Here, after making a credibility determination regarding Plaintiff's alleged symptoms and limitations, and evaluating all the evidence of record, the ALJ determined that Plaintiff had the RFC to perform medium work with certain mental limitations: From the mental standpoint, claimant retains the ability to learn, understand, remember, and carry out simple instructions and tasks, and in such a work setting and environment: can use judgment in making simple work-related decisions; can respond and relate appropriately with others, such as supervisor and co-works, but is limited to only incidental contact with co-worker and the public; can maintain attention and concentration for at least two hour intervals; and can adapt to and deal with simple changes in work setting and environments [TR at 17]. When assessing Plaintiff's RFC, the ALJ fully considered Plaintiff's mental health treatment history, noting that the record evidence first reflected a diagnosis of major depressive order in 2011 [TR at 13, 21, 272-317, 437-454], that Plaintiff's records reflected no treatment for any depressive condition in the year following her alleged onset date until she presented at Collin County MHMR Center on November 1, 2011 [TR at 13, 272-273], that the MHMR records further reflected that medication helped stabilize and improper her mental health condition [TR at 13, 21]. The ALJ further highlighted that Plaintiff only received mental health treatment for about a year and that no mental health records were presented for the years 2013 or 2014 [TR at 21]; and that while Plaintiff testified to suicide attempts and other depressive symptoms her testimony was not entirely credible [TR at 21]. In addition, the ALJ also gave significant weight to the opinion of the state agency medical consultant, Jean Germain [TR 13-14, 23]. Dr. Germain completed a mental RFC assessment in which Dr. Germain assessed Plaintiff as markedly limited in the ability to understand, remember and carry out detailed instructions, but moderately limited or not significantly limited in all other mental activities evaluated [TR at 430-432]. After considering such limitations, Dr. Germain assessed that Plaintiff could understand, remember and carry out only simple instructions, make simple decisions, attend and concentrate for extended periods, interact appropriately with co-workers and supervisors, and respond appropriately to changes in routine work setting [TR at 14, 432]. State agency medical consultant Susan Thompson later affirmed Dr. Germain's mental assessment [TR at 468-469]. Plaintiff's treatment records as a whole support the ALJ's mental RFC assessment.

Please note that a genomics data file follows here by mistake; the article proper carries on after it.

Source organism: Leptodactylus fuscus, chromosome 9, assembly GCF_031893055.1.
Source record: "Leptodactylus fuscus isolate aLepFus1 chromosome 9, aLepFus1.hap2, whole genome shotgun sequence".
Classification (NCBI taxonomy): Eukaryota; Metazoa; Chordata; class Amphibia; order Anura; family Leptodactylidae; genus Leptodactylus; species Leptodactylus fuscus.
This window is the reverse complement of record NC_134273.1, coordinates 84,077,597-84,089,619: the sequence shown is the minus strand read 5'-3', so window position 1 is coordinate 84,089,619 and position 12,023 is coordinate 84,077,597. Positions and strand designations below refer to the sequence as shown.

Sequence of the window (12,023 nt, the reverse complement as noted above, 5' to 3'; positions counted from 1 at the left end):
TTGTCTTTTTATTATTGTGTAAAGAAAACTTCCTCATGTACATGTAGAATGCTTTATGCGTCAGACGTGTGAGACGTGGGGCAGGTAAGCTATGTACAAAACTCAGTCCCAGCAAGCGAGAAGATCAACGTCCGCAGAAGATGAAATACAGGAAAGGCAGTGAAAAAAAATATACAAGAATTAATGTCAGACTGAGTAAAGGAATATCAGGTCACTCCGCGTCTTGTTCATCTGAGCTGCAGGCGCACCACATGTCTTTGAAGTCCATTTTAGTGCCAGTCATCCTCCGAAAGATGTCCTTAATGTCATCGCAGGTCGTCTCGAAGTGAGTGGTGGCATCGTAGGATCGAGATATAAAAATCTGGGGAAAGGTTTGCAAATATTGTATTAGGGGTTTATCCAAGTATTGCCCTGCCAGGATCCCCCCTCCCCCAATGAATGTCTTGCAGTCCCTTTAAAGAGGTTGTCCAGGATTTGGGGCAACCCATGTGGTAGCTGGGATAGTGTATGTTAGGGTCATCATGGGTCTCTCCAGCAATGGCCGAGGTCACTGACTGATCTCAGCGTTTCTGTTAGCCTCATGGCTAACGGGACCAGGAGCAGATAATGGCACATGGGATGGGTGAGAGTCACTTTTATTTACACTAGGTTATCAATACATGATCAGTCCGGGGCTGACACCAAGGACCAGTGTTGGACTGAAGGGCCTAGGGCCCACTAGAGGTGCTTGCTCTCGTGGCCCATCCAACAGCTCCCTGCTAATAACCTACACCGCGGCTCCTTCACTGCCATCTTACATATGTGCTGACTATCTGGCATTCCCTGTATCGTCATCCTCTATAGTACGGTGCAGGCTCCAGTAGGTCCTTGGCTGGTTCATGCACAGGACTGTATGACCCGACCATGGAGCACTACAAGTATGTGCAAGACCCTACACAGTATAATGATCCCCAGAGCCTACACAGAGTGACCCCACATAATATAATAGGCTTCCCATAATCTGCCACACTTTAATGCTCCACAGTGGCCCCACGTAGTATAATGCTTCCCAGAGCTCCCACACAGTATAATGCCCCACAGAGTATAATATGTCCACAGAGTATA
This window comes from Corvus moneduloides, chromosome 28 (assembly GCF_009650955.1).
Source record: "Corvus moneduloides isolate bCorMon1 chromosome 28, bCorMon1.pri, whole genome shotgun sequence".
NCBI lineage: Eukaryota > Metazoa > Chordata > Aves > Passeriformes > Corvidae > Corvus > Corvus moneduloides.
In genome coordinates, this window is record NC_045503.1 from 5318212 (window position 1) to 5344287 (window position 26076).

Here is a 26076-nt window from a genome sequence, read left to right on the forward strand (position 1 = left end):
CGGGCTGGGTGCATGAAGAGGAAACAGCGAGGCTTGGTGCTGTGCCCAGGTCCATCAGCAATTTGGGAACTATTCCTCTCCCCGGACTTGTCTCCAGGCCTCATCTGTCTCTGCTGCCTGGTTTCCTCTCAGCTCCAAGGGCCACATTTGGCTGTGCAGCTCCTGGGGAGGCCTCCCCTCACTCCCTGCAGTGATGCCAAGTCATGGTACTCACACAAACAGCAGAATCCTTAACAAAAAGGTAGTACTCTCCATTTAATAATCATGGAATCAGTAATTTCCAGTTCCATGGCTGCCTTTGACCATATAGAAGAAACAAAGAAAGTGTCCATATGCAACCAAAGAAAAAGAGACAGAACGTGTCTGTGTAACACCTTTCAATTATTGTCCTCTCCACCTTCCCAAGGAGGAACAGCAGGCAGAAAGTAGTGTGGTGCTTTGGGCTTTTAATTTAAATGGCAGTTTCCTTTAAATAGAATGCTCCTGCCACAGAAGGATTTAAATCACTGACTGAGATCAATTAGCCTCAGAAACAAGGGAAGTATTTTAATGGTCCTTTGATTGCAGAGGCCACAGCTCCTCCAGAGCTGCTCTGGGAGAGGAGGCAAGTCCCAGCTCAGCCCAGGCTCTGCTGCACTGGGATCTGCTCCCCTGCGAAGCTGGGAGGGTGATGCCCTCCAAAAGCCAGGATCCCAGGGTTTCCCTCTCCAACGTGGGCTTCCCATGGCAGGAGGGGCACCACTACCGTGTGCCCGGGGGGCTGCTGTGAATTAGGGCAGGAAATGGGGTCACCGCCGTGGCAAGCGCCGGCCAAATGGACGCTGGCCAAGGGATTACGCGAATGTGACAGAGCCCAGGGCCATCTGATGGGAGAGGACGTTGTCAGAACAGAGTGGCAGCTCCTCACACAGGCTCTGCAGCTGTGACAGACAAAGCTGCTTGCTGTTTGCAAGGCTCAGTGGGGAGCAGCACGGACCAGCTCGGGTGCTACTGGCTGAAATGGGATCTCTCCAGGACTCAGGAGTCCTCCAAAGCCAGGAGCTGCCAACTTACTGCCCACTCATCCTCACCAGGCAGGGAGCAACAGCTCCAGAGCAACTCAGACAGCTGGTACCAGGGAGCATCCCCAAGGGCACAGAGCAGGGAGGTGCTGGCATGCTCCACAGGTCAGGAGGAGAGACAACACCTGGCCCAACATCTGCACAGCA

Turning to Plaintiff's claim that the ALJ also did not properly consider her obesity. Social Security Ruling (SSR) 02-1P places obese individuals in three categories based on their BMI. SSR 02-1P, 2000 WL 628049 at *2. Level I obesity includes BMIs of 30.0-34.9; Level II includes BMIs of 35.0-39.9; and Level III, or “extreme” obesity, includes BMIs that are greater than or equal to 40. Id. Individuals falling in the Level III category are at the “greatest risk for developing obesity-related impairments.” Id. Obesity must be considered at Steps 2-5 of the sequential evaluation process. Id. at *3; Campos v. Astrue, No. 5:08-CV-115-C, 2009 WL 1586194 at *3-4 (N.D. Tex. Jun 8, 2009); Johnson v. Astrue, No. H-08-3658, 2010 WL 148411 at *17-18 (S.D. Tex. Jan 11, 2010). The ALJ must consider the effects of obesity in conjunction with the other medically determinable impairments. Thompson v. Astrue, 232 Fed.App'x 421, 424 (5th Cir. 2007); SSR 02-1P, 2000 WL 628049. When determining a claimant's RFC, the ALJ should assess the “effect obesity has upon the individual's ability to perform routine movement and necessary physical activity within the work environment.” SSR 02-1P, 2000 WL 628049 at *6. Here, the ALJ properly considered evidence of Plaintiff's obesity: finding Plaintiff suffered from a severe impairment of obesity [TR at 12], had a BMI falling within Level II [TR at 14-16], that Plaintiff did not claim her activities were limited by her obesity [TR at 16], that Plaintiff had not been prescribed medication for any weight problem [TR at 16], and ultimately having considered the totality of the record evidence accounted for her obesity by restricting her to medium work [TR at 15-17].

         In sum, the Court finds substantial evidence supports the ALJ's RFC assessment, and that ALJ properly considered Plaintiff's depression and obesity in assessing her RFC.

         2. Whether Proper VE Testimony Supports the ...